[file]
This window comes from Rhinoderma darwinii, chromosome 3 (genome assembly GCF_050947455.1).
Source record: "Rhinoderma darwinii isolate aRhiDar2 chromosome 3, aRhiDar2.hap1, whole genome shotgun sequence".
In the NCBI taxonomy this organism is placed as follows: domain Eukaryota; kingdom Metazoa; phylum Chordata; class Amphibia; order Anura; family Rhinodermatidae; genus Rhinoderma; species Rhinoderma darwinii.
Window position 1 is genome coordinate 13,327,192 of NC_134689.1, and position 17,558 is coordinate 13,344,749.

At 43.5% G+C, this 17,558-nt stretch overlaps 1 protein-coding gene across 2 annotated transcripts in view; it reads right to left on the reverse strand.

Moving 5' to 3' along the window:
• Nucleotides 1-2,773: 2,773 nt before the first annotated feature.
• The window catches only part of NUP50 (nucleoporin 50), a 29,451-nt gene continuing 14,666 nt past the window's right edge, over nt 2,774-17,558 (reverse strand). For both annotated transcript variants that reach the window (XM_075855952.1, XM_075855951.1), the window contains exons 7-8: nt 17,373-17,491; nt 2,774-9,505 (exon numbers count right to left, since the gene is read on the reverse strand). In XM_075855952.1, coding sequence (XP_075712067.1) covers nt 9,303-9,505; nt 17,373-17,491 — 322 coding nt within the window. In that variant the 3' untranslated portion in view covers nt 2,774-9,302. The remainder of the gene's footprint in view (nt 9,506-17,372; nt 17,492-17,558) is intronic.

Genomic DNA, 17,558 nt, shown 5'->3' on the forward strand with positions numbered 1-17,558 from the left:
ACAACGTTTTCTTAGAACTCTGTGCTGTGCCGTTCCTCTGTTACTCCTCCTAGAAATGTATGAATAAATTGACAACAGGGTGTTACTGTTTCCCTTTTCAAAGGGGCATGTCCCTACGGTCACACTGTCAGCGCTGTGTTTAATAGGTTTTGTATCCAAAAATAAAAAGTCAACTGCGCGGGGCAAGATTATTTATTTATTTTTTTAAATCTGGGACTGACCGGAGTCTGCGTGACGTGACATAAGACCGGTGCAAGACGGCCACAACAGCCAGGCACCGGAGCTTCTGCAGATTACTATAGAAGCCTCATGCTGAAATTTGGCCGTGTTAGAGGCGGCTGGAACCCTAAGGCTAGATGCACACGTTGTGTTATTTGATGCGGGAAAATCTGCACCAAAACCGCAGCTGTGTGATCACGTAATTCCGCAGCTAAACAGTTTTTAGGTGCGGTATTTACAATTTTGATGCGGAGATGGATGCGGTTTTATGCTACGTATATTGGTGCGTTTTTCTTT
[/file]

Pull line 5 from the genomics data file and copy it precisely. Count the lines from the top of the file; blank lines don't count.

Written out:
At 43.5% G+C, this 17,558-nt stretch overlaps 1 protein-coding gene across 2 annotated transcripts in view; it reads right to left on the reverse strand.